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Treat Scots in poverty with more respect and involve them in their support, says Nicola Sturgeon’s poverty adviser Naomi Eisenstadt

Treat Scots in poverty with more respect and involve them in their support, says Nicola Sturgeon’s poverty adviser Naomi Eisenstadt

People living in poverty in Scotland must be more involved in shaping the support they receive, Nicola Sturgeon’s independent poverty adviser Naomi Eisenstadt has said.

In her first report to the First Minister since being appointed last year, Eisenstadt said public service delivery should be more respectful and person centred, and advised public servants should be trained to avoid stigma.

“The key message for me is that everyone has a role to play, local government, the voluntary sector, the Scottish Government and people in poverty themselves, who clearly have the best understanding of the challenges of living on a low income," she said.


Naomi Eisenstadt, Scotland's independent adviser on poverty and inequality, reveals her 15 recommendations to the Scottish Government

Interview: Scottish Government’s poverty adviser on the political will needed to break down inequality

Poverty campaigners welcomed the ‘Shifting the Curve’ report.

Professor Annette Hastings, of University of Glasgow said the report would likely make an "important contribution" to the debate.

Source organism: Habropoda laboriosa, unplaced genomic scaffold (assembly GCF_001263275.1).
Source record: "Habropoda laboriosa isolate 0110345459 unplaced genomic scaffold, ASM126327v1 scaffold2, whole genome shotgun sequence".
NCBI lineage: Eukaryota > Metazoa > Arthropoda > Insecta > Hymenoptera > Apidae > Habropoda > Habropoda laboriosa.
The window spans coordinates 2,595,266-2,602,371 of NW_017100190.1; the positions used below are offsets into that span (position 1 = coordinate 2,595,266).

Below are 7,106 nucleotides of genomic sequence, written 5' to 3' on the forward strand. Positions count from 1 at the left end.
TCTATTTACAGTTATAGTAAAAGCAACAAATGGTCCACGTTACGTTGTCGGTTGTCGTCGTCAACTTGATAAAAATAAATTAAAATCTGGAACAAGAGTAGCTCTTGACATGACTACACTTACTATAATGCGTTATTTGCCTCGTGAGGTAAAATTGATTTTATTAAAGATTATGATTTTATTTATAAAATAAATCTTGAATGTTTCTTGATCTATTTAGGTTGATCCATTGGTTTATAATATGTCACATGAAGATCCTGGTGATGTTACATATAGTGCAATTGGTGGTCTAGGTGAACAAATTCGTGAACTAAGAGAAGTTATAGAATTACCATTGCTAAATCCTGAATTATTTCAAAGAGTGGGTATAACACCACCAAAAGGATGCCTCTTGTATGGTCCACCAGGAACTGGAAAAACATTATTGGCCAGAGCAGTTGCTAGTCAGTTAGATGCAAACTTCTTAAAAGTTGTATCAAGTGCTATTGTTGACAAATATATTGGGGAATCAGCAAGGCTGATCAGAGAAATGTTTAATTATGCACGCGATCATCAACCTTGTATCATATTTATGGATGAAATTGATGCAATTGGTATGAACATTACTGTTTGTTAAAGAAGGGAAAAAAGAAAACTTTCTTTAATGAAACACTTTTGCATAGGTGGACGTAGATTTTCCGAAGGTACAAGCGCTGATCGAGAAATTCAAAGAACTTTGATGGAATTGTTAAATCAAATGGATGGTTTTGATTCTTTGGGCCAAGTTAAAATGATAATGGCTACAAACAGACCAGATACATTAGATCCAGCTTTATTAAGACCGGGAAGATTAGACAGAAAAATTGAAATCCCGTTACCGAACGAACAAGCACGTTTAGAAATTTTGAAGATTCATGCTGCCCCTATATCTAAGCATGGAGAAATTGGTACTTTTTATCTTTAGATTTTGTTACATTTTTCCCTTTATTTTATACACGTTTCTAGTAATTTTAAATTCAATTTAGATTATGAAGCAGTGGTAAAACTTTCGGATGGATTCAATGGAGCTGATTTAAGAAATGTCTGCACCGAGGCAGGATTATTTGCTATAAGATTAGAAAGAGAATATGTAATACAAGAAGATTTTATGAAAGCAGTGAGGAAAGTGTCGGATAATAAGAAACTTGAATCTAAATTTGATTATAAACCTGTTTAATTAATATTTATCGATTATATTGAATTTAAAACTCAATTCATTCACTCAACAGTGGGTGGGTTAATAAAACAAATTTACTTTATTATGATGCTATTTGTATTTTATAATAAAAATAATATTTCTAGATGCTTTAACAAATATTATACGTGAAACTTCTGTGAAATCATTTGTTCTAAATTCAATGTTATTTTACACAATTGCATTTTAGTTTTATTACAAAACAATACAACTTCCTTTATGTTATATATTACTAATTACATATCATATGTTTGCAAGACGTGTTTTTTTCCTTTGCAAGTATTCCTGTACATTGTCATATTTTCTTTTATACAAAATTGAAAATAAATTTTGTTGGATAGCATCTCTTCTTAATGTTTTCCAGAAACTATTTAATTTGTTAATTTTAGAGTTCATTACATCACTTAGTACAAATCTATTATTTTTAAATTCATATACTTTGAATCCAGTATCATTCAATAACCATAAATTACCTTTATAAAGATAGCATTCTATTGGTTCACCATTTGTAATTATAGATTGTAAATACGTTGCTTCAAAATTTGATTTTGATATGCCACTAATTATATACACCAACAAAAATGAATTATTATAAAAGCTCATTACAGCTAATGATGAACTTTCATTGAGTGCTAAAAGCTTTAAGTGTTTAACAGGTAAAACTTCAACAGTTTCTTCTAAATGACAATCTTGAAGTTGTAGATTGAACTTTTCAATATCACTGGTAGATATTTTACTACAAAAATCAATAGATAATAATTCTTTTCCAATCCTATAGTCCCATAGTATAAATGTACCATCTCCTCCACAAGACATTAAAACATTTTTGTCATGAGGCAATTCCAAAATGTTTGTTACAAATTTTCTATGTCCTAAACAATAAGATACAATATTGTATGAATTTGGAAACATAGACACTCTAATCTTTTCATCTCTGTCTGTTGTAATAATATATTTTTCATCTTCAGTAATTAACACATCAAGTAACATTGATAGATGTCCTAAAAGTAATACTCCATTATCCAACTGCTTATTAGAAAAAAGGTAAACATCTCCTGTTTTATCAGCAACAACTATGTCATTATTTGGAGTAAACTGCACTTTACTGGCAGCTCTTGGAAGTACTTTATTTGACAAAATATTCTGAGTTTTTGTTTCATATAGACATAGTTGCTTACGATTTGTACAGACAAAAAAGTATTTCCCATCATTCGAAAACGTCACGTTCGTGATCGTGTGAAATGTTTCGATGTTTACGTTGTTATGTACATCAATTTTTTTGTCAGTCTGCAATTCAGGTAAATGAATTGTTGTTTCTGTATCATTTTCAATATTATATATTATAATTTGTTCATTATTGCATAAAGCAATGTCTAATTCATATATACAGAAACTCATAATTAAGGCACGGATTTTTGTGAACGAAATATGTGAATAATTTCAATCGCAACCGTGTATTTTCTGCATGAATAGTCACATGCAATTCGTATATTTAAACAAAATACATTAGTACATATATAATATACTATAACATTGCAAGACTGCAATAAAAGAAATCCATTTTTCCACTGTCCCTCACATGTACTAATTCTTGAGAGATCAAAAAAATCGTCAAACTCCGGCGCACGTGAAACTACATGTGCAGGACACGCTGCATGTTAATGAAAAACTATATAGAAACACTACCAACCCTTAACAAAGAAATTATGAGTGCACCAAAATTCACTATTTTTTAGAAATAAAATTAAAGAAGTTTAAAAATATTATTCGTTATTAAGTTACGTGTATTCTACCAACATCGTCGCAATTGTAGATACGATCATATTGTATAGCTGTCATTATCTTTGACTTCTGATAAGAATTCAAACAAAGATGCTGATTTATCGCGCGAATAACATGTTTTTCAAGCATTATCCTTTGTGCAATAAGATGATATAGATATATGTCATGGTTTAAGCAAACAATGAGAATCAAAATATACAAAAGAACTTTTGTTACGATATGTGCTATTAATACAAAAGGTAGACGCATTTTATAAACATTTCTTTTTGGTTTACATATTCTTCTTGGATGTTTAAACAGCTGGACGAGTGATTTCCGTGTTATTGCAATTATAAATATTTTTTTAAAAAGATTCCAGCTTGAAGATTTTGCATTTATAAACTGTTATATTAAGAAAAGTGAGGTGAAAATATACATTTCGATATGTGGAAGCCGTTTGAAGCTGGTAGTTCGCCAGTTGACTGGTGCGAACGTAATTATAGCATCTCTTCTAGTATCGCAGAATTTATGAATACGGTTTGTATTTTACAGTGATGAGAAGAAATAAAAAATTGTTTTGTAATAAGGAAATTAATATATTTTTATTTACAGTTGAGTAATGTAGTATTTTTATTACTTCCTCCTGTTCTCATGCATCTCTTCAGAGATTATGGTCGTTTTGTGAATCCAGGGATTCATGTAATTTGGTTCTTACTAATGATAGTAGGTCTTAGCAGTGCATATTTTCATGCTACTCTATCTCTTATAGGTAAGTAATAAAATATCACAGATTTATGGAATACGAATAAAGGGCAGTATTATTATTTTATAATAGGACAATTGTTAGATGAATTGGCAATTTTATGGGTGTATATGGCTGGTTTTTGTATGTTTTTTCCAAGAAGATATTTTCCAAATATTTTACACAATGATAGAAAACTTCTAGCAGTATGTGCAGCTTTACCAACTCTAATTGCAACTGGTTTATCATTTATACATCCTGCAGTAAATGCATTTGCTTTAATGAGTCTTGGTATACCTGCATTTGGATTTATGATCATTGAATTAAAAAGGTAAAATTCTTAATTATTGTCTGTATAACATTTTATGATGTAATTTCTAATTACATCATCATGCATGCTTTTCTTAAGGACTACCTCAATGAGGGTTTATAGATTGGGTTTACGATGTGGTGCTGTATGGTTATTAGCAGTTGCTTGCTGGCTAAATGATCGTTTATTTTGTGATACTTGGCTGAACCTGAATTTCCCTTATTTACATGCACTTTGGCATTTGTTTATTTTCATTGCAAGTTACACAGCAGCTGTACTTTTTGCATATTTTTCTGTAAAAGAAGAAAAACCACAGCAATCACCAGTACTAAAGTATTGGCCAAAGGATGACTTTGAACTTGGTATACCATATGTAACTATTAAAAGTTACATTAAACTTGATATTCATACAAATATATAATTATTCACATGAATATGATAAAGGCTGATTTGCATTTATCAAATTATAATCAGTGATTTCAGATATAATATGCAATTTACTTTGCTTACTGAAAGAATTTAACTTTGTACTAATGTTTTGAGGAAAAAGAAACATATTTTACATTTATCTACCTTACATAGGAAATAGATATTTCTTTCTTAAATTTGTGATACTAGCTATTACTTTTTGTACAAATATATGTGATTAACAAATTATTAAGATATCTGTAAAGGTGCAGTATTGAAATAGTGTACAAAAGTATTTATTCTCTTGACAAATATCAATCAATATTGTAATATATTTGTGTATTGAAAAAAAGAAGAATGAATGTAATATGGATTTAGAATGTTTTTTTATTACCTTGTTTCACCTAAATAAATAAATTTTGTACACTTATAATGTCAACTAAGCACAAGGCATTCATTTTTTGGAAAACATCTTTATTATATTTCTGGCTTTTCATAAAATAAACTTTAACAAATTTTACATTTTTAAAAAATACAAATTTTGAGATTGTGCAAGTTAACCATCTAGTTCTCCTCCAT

"These recommendations recognise that people with low incomes need to be treated with more respect than is sometimes the case," she said.

Allan Young from the Poverty Truth Commission said: “We are heartened to see that the issues raised in Naomi’s meetings with those with experience of poverty, have formed the backbone of this report. Her report shows that people in poverty are part of the solution, not the problem.”

Her suggestions also include a focus on in-work poverty, addressing housing affordability and boosting the life chances of young people from poorer backgrounds by various targeted measures.

The Scottish Government must ensure early learning and childcare is of a high quality, she said, a topic she discussed with Holyrood in December.

Nicola Sturgeon said the Government will respond formally to the report in March, but today announced £1m for six trials to test early learning and childcare delivery models.

“When I appointed Naomi to the role I was clear that she would work independently and be frank and challenging in her scrutiny of not only the work the Scottish Government was doing to alleviate poverty and inequality, but also what more can be done.”

Eisenstadt also called for the Scottish Government to be bold on local taxation reform. Read her full recommendations here 

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